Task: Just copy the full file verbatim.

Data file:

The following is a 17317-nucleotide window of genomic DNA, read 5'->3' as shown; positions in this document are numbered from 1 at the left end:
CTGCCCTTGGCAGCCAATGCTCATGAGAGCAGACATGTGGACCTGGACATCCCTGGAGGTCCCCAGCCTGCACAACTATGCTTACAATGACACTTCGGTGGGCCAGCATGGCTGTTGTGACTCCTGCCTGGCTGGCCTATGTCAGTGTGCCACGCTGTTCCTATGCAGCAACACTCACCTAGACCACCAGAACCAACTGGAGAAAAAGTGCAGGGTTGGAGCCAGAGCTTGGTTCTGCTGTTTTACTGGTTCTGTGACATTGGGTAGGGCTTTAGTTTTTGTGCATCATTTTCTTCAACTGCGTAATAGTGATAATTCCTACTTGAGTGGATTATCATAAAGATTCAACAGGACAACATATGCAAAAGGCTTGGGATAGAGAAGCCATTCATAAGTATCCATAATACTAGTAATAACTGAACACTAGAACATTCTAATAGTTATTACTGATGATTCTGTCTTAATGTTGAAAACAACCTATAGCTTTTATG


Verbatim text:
The following is a 17317-nucleotide window of genomic DNA, read 5'->3' as shown; positions in this document are numbered from 1 at the left end:
CTGCCCTTGGCAGCCAATGCTCATGAGAGCAGACATGTGGACCTGGACATCCCTGGAGGTCCCCAGCCTGCACAACTATGCTTACAATGACACTTCGGTGGGCCAGCATGGCTGTTGTGACTCCTGCCTGGCTGGCCTATGTCAGTGTGCCACGCTGTTCCTATGCAGCAACACTCACCTAGACCACCAGAACCAACTGGAGAAAAAGTGCAGGGTTGGAGCCAGAGCTTGGTTCTGCTGTTTTACTGGTTCTGTGACATTGGGTAGGGCTTTAGTTTTTGTGCATCATTTTCTTCAACTGCGTAATAGTGATAATTCCTACTTGAGTGGATTATCATAAAGATTCAACAGGACAACATATGCAAAAGGCTTGGGATAGAGAAGCCATTCATAAGTATCCATAATACTAGTAATAACTGAACACTAGAACATTCTAATAGTTATTACTGATGATTCTGTCTTAATGTTGAAAACAACCTATAGCTTTTATG